The New York Times has an interesting – and somewhat amusing – article today about a novel defense being tried in an online obscenity case. The Supreme Court has decided that definitions of obscenity must be based on contemporary community standards. Now, the defense lawyer in an obscenity case in Pensacola, Florida is presenting his evidence of contemporary community standards: Google searches.
Using data from Google Trends, the defense attorney, Lawrence Walters, has shown that “orgy” is searched for more in Pensacola than “apple pie” or “watermelon.” The Times quotes Walters as saying, “Time and time again you’ll have jurors sitting on a jury panel who will condemn material that they routinely consume in private,” adding that he intents to “show how people really think and feel and act in their own homes, which, parenthetically, is where this material was intended to be viewed.”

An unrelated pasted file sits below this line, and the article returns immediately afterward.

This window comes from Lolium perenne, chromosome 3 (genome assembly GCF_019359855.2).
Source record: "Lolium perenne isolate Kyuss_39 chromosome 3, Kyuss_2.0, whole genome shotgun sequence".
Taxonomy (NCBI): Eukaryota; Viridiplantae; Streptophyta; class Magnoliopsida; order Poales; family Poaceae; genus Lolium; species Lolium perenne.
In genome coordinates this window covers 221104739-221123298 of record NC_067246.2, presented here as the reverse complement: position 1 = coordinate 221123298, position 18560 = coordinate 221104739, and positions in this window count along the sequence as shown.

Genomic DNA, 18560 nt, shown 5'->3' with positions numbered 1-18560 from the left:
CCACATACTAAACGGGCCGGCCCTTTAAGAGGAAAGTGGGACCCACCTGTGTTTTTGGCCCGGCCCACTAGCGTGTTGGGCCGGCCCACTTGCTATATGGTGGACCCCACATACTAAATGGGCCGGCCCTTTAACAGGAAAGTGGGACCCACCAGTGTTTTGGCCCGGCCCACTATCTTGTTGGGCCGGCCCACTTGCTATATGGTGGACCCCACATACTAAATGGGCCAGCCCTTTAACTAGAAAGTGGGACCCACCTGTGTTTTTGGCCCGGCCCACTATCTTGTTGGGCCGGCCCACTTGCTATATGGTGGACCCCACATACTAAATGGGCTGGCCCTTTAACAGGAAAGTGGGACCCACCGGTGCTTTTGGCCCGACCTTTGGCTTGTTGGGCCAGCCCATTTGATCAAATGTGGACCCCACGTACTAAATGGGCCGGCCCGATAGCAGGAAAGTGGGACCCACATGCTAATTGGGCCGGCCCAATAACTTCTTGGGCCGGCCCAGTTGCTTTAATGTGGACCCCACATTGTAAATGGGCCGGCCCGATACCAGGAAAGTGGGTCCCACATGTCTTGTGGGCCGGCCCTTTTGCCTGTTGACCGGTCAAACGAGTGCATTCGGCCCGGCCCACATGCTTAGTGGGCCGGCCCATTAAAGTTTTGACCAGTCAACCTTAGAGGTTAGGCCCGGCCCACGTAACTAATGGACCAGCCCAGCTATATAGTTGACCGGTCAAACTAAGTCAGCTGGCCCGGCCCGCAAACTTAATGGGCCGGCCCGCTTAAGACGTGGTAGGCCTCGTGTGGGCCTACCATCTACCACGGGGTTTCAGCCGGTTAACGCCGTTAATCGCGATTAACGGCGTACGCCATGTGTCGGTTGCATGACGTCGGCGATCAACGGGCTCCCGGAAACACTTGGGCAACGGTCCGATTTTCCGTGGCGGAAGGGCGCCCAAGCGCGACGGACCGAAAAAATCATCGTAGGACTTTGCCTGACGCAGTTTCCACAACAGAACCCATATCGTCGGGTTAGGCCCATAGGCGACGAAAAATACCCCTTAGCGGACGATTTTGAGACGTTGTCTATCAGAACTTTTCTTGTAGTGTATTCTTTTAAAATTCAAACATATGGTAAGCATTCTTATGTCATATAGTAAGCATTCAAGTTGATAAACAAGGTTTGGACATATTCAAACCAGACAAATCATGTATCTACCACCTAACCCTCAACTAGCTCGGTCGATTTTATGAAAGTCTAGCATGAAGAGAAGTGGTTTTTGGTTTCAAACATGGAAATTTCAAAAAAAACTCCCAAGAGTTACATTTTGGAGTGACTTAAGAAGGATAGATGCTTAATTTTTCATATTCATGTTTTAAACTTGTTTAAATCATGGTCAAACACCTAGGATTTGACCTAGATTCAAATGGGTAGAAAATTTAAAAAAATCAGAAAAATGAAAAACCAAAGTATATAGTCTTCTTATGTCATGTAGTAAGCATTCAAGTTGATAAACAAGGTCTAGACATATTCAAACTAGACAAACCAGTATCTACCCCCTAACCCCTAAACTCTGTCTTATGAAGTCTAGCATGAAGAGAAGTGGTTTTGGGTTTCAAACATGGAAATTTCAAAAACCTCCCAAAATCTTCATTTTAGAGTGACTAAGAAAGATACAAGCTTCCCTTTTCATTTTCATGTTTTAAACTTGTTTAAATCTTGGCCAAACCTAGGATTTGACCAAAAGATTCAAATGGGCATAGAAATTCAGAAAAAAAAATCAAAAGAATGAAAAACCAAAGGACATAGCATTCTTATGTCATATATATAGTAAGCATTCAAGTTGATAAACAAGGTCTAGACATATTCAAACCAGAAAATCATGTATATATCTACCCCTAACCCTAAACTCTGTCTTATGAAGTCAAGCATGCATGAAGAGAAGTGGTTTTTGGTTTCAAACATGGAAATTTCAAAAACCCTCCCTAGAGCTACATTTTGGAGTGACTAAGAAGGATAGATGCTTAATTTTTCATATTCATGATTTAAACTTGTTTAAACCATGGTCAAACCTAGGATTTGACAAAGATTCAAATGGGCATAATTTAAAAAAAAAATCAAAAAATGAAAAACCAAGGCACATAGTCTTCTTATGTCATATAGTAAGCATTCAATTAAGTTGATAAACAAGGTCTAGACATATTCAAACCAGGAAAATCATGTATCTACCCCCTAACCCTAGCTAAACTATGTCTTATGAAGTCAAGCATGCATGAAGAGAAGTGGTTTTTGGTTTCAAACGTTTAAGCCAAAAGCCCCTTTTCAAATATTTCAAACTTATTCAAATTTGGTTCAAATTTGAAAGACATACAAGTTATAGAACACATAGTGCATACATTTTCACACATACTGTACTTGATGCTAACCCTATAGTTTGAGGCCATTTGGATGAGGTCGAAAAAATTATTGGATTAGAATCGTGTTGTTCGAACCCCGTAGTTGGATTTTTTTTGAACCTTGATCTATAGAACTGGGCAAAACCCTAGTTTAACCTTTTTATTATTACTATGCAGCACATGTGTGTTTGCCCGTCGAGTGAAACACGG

Though Walters’ defense points out the hypocrisy of the application of the community standards test, it also demonstrates the test’s inherent oddity. Why should it be permissible to regulate speech that the rest of the residents of your town find obscene? How can status quo mores be challenged and reformed if material outside of them can be banned?
As surprising as it may be to individual Members of this Court, some parents may actually find Mr. Carlin’s unabashed attitude towards the seven “dirty words” healthy [ . . . ] Such parents may constitute a minority of the American public, but the absence of great numbers willing to exercise the right to raise their children in this fashion does not alter the right’s nature or its existence. Only the Court’s regrettable decision does that.
The right to express oneself should not depend on whether a majority or a minority find the content of one’s speech wholesome or obscene. It should not depend on whether more people in Pensacola search Google for recipes for apple pie or recipes for orgies.